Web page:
"I won't study another word to-day!" Helena tipped the table, spilling the books to the floor. "I want to go out in the sun. Go home, Miss Phelps, that's a dear. Anyhow, it won't do you a bit of good to stay."
Miss Phelps, young herself, glanced angrily at her briery charge, longingly at the brilliant blue of sky and bay beyond the long window.
"I leave it to Miss Yorba." Her voice, fashioned to cut, vibrated a little with the vigour of its roots. "You seem to forget, Miss Belmont, that this is not your house."
"But you are just as much my teacher as hers. Besides, I always know what Magdaléna wants, and I know that she has had enough United States history for one afternoon. When I go to England I'll get their version of it. We're brought up to love their literature and hate them! Such nonsense—"
"My dear Miss Belmont, I beg you to remember that you have but recently passed your sixteenth birthday—"
"Oh, of course! If I'd been brought up in Boston, I'd be giving points to Socrates and wondering why there were so many old maids in the world. However, that's not the question at present. 'Léna, do tell dear Miss Phelps that she needs an afternoon off, and that if she doesn't take it—I'll walk downstairs on my head."
Helena, even at indeterminate sixteen, showed promise of great beauty, and her eyes sparkled with the insolence of the spoiled child who already knew the power of wealth. The girl she addressed had only a pair of dark intelligent eyes to reclaim an uncomely face. Her skin was swarthy, her nose crude, her mouth wide. The outline of her head was fine, and she wore her black hair parted and banded closely below her ears. Her forehead was large, her expression sad and thoughtful. Don Roberto Yorba was many times more a millionaire than "Jack" Belmont, but Magdaléna was not a spoiled child.
"I don't know," she said, with a marked hesitation of speech; "I'd like to go out, but it doesn't seem right to take advantage of the fact that papa and mamma are away—"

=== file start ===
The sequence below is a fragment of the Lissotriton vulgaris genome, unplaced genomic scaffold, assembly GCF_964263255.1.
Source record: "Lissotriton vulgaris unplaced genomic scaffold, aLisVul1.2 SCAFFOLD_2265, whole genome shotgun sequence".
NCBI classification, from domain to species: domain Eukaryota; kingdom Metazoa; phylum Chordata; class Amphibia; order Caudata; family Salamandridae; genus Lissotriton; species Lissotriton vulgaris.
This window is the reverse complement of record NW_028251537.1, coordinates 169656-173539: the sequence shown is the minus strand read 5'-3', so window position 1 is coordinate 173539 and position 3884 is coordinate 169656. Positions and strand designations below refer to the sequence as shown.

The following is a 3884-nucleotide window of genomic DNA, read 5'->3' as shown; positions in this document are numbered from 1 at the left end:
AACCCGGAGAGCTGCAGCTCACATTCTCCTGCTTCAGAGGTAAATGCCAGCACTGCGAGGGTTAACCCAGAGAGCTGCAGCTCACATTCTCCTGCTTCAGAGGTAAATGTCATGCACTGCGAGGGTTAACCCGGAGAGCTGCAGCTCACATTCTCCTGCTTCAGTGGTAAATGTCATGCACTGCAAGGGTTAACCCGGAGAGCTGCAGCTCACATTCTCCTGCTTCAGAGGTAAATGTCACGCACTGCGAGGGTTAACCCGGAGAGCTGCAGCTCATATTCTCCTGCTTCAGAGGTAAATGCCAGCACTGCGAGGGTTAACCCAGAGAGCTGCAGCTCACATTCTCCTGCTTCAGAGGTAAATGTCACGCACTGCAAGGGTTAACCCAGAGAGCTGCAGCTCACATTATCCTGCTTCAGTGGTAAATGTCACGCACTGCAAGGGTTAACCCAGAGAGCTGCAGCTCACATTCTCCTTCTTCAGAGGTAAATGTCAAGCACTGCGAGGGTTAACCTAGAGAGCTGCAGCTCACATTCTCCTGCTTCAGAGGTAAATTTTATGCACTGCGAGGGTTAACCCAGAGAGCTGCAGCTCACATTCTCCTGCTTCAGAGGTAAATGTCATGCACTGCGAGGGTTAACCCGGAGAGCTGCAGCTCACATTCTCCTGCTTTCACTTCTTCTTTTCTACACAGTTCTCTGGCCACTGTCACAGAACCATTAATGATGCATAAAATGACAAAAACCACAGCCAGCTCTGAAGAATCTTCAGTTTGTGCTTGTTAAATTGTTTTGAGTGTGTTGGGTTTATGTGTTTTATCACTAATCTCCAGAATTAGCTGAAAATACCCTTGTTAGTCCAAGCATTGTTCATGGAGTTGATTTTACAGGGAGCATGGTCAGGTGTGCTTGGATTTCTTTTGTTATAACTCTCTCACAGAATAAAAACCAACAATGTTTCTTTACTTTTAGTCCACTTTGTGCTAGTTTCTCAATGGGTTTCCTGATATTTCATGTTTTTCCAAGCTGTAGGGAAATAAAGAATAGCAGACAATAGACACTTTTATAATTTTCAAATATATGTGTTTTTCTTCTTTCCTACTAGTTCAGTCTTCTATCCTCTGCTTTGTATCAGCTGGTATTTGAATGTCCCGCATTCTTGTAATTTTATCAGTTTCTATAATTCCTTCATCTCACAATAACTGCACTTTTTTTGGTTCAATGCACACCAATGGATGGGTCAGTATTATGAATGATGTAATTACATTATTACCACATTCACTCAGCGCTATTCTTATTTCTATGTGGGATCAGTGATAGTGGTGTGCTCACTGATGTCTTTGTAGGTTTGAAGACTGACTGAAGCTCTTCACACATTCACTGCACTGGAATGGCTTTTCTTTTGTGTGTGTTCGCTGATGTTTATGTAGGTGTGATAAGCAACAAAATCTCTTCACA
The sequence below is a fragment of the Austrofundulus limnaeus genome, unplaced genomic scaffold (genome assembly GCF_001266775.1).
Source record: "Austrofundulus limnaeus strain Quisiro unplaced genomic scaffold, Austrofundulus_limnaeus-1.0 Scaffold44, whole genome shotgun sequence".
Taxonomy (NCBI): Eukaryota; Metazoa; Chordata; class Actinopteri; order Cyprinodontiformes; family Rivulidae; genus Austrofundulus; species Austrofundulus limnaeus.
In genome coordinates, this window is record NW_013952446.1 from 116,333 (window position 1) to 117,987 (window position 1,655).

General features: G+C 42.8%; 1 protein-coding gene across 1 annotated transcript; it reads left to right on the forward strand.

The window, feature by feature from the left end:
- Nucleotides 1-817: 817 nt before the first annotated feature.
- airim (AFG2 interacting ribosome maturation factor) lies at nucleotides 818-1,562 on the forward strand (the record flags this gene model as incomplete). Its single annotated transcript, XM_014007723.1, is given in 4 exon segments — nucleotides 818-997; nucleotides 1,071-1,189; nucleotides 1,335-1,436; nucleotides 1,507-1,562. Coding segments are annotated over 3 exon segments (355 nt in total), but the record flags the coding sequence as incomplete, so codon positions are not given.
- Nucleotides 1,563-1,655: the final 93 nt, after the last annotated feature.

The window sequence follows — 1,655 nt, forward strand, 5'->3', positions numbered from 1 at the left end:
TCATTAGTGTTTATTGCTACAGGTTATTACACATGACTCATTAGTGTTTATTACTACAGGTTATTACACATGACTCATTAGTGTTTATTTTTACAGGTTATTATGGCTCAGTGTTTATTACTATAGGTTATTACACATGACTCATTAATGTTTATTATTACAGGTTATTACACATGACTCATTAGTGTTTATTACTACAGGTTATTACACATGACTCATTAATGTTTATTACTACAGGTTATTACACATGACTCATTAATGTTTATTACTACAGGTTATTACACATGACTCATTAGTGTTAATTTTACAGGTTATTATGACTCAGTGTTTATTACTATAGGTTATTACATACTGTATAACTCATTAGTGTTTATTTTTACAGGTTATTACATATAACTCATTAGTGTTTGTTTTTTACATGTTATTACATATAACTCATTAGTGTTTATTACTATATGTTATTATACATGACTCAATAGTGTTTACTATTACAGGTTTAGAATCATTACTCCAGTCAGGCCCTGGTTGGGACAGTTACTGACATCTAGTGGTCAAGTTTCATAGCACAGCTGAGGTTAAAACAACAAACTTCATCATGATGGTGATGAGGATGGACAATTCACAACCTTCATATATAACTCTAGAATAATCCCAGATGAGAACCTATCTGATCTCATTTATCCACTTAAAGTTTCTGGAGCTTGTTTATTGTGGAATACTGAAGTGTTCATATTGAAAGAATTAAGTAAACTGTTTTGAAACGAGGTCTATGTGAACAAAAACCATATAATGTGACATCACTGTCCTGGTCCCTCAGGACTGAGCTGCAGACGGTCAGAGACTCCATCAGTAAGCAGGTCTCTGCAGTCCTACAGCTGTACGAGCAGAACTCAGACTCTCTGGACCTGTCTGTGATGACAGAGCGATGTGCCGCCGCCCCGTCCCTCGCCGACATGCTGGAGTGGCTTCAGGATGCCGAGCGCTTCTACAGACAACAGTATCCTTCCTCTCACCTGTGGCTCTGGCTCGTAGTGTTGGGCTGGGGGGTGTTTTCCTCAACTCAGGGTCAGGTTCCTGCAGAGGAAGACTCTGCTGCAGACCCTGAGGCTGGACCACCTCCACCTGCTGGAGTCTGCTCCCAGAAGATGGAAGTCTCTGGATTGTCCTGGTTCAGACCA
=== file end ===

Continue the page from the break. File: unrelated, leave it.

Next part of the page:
"What they don't know won't hurt them. I'd like to have Don Roberto under my thumb for just one week. He'd get some of the tyranny knocked out of him. Jack is a model parent—"
Magdaléna flushed a dark ugly red. "I wish you would not speak in that way of papa," she said. "I—I—well—I'm afraid he wouldn't let you come here to study with me if he knew it."
"Well, I won't." Helena flung her arms round her friend and kissed her warmly. "I wouldn't hurt his Spanish dignity for the world; only I do wish you happened to be my real own cousin, or—that would be much nicer—my sister."
Magdaléna's troubled inner self echoed the wish; but few wishes, few words, indeed, passed her lips.
"Well?" demanded Miss Phelps, coldly. "What is it to be? Do you girls intend to study any more to-day, or not? Because—"
"We don't," said Helena, emphatically. And Magdaléna, who invariably gave way to her friend's imperious will, nodded deprecatingly. Miss Phelps immediately left the room.
"She's glad to get out," said Helena, wisely. "She hates me, and I know she's got a beau. Come! Come!" She pulled Magdaléna from her chair, and the two girls ran to the balcony beyond the windows and leaned over the railing....